No one should go hungry in Philomath. We have too much food and too many able bodies to let that happen.
However, sometimes it's not so clear what we citizens can do to provide food for our hungry, or where we should put our able bodies to do useful work. That's where Philomath Community Services comes in.
The tagline of PCS is "people helping people" and in a nutshell, we put mechanisms in place that enable us neighbors to care for one another — whether we're a volunteer, a client, a staff member or a donor.
Philomath Community Services has developed and is continuing the build upon an infrastructure of service programs that allows community members to roll up their sleeves and do some helping. Everyone has something to share at PCS.
As a community nonprofit, we do more than provide food, too. Children need clothing. Adults need hygiene supplies. PCS supports these basic needs as well. We even incorporate garden education and Christmas gifts, among other services.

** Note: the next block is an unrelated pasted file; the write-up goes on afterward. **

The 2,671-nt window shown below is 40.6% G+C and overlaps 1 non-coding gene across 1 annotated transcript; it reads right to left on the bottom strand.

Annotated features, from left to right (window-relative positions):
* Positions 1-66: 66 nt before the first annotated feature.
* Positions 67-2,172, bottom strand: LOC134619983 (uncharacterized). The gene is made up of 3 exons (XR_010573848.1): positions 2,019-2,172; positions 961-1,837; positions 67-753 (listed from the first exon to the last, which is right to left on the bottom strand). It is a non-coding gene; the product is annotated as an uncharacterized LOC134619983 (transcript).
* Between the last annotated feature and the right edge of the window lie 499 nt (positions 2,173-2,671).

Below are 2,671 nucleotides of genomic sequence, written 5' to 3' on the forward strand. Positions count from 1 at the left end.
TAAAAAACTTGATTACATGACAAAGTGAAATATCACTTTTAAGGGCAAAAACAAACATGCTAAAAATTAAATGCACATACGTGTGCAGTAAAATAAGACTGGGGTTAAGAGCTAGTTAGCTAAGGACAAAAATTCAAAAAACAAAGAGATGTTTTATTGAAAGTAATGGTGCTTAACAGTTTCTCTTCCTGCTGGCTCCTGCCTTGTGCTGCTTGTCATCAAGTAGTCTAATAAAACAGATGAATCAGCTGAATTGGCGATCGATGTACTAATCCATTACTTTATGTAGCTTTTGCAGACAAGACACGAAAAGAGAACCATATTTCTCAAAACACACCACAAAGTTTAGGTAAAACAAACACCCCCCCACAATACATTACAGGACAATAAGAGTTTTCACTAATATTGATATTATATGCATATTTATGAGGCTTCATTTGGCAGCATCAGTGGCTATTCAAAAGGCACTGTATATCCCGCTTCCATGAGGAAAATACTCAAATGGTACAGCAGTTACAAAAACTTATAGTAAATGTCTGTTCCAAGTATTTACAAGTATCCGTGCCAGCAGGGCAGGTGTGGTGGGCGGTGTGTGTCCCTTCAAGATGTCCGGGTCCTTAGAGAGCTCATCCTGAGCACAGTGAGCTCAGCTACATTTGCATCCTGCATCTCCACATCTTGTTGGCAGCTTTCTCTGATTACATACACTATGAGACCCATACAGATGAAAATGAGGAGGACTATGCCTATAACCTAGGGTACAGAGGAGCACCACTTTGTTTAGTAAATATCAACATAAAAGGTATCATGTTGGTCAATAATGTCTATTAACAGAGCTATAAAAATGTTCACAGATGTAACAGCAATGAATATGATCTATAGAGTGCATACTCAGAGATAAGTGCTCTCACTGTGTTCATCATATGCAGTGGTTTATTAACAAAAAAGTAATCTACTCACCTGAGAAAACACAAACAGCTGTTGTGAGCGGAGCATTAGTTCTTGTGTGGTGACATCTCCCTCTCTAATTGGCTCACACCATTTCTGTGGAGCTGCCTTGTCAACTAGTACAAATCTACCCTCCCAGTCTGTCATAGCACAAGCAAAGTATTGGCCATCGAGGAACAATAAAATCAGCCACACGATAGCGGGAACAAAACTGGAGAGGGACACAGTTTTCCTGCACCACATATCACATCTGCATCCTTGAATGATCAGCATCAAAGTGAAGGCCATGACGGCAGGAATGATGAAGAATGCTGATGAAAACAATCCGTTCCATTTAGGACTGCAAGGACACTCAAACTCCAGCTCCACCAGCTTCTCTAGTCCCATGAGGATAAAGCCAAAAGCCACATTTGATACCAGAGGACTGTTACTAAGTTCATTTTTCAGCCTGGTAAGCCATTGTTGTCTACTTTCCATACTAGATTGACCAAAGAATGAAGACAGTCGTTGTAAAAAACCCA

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These services will grow and refine over time to reflect the needs of our community. The future will bring new challenges but also new opportunities. One such opportunity is the potential for a Philomath farmers' market, or Philomath Community Market. This is a project that I am particularly excited about given my involvement in local agriculture.
Imagine filling a basket with fresh kale, honey or eggs right here in town! A Philomath market is presently under feasibility investigation, but the project is developing some backbone as interest grows and our steering committee — which includes representatives from PCS, the City of Philomath, the Oregon State University Extension Service and the Corvallis-Albany Farmers' Markets — gains momentum.
Sign up for our newsletter at philomathcommunityservices.org, and we'll keep you posted.
In all of this, I want to be clear that we are not an agency set apart from our neighbors. We don’t exist as a storefront that hands out goodies; rather, our board of directors, our program managers, and all of our constituents are simply unified neighbors. We are a hub of volunteerism and service among our own community members. Aren't we truly fortunate that our hometown has such a generous, supportive neighborship?